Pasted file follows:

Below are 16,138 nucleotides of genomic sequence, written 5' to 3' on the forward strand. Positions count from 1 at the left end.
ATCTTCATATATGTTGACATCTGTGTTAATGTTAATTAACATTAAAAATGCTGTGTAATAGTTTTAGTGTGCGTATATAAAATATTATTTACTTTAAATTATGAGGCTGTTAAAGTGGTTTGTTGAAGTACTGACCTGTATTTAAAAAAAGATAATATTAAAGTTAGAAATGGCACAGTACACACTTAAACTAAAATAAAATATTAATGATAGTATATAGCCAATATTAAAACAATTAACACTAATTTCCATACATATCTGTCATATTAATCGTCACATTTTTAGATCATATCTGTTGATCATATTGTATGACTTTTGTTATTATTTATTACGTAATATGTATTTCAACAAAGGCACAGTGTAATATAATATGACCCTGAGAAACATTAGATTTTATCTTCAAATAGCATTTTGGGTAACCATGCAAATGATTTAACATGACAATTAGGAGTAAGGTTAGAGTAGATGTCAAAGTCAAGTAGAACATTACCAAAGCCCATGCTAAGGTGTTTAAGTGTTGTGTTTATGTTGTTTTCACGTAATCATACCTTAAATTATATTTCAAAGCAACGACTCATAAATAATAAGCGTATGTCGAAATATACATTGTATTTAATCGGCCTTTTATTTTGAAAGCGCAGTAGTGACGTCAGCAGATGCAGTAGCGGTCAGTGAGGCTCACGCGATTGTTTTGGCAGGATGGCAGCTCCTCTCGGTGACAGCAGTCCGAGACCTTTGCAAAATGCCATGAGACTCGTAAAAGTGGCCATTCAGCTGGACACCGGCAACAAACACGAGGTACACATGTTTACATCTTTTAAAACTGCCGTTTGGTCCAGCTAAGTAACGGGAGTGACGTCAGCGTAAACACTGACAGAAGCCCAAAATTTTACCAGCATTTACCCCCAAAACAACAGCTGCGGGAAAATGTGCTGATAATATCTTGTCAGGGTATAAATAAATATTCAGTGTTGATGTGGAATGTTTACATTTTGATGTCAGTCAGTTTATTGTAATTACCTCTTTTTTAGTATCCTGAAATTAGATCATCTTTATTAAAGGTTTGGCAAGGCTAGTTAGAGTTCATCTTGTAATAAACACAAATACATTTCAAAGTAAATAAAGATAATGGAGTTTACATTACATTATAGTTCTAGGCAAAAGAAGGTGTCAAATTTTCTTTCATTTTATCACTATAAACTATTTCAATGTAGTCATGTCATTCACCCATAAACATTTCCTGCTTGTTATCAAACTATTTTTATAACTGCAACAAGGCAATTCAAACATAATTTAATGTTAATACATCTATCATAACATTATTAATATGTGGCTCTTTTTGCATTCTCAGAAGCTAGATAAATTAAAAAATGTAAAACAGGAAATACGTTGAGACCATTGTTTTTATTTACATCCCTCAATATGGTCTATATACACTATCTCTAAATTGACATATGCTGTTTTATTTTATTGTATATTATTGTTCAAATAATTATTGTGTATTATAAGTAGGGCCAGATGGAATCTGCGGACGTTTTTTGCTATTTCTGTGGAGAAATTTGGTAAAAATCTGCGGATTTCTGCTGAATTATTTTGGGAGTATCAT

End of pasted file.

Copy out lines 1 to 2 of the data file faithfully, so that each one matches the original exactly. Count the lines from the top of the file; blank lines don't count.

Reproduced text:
Below are 16,138 nucleotides of genomic sequence, written 5' to 3' on the forward strand. Positions count from 1 at the left end.
ATCTTCATATATGTTGACATCTGTGTTAATGTTAATTAACATTAAAAATGCTGTGTAATAGTTTTAGTGTGCGTATATAAAATATTATTTACTTTAAATTATGAGGCTGTTAAAGTGGTTTGTTGAAGTACTGACCTGTATTTAAAAAAAGATAATATTAAAGTTAGAAATGGCACAGTACACACTTAAACTAAAATAAAATATTAATGATAGTATATAGCCAATATTAAAACAATTAACACTAATTTCCATACATATCTGTCATATTAATCGTCACATTTTTAGATCATATCTGTTGATCATATTGTATGACTTTTGTTATTATTTATTACGTAATATGTATTTCAACAAAGGCACAGTGTAATATAATATGACCCTGAGAAACATTAGATTTTATCTTCAAATAGCATTTTGGGTAACCATGCAAATGATTTAACATGACAATTAGGAGTAAGGTTAGAGTAGATGTCAAAGTCAAGTAGAACATTACCAAAGCCCATGCTAAGGTGTTTAAGTGTTGTGTTTATGTTGTTTTCACGTAATCATACCTTAAATTATATTTCAAAGCAACGACTCATAAATAATAAGCGTATGTCGAAATATACATTGTATTTAATCGGCCTTTTATTTTGAAAGCGCAGTAGTGACGTCAGCAGATGCAGTAGCGGTCAGTGAGGCTCACGCGATTGTTTTGGCAGGATGGCAGCTCCTCTCGGTGACAGCAGTCCGAGACCTTTGCAAAATGCCATGAGACTCGTAAAAGTGGCCATTCAGCTGGACACCGGCAACAAACACGAGGTACACATGTTTACATCTTTTAAAACTGCCGTTTGGTCCAGCTAAGTAACGGGAGTGACGTCAGCGTAAACACTGACAGAAGCCCAAAATTTTACCAGCATTTACCCCCAAAACAACAGCTGCGGGAAAATGTGCTGATAATATCTTGTCAGGGTATAAATAAATATTCAGTGTTGATGTGGAATGTTTACATTTTGATGTCAGTCAGTTTATTGTAATTACCTCTTTTTTAGTATCCTGAAATTAGATCATCTTTATTAAAGGTTTGGCAAGGCTAGTTAGAGTTCATCTTGTAATAAACACAAATACATTTCAAAGTAAATAAAGATAATGGAGTTTACATTACATTATAGTTCTAGGCAAAAGAAGGTGTCAAATTTTCTTTCATTTTATCACTATAAACTATTTCAATGTAGTCATGTCATTCACCCATAAACATTTCCTGCTTGTTATCAAACTATTTTTATAACTGCAACAAGGCAATTCAAACATAATTTAATGTTAATACATCTATCATAACATTATTAATATGTGGCTCTTTTTGCATTCTCAGAAGCTAGATAAATTAAAAAATGTAAAACAGGAAATACGTTGAGACCATTGTTTTTATTTACATCCCTCAATATGGTCTATATACACTATCTCTAAATTGACATATGCTGTTTTATTTTATTGTATATTATTGTTCAAATAATTATTGTGTATTATAAGTAGGGCCAGATGGAATCTGCGGACGTTTTTTGCTATTTCTGTGGAGAAATTTGGTAAAAATCTGCGGATTTCTGCTGAATTATTTTGGGAGTATCAT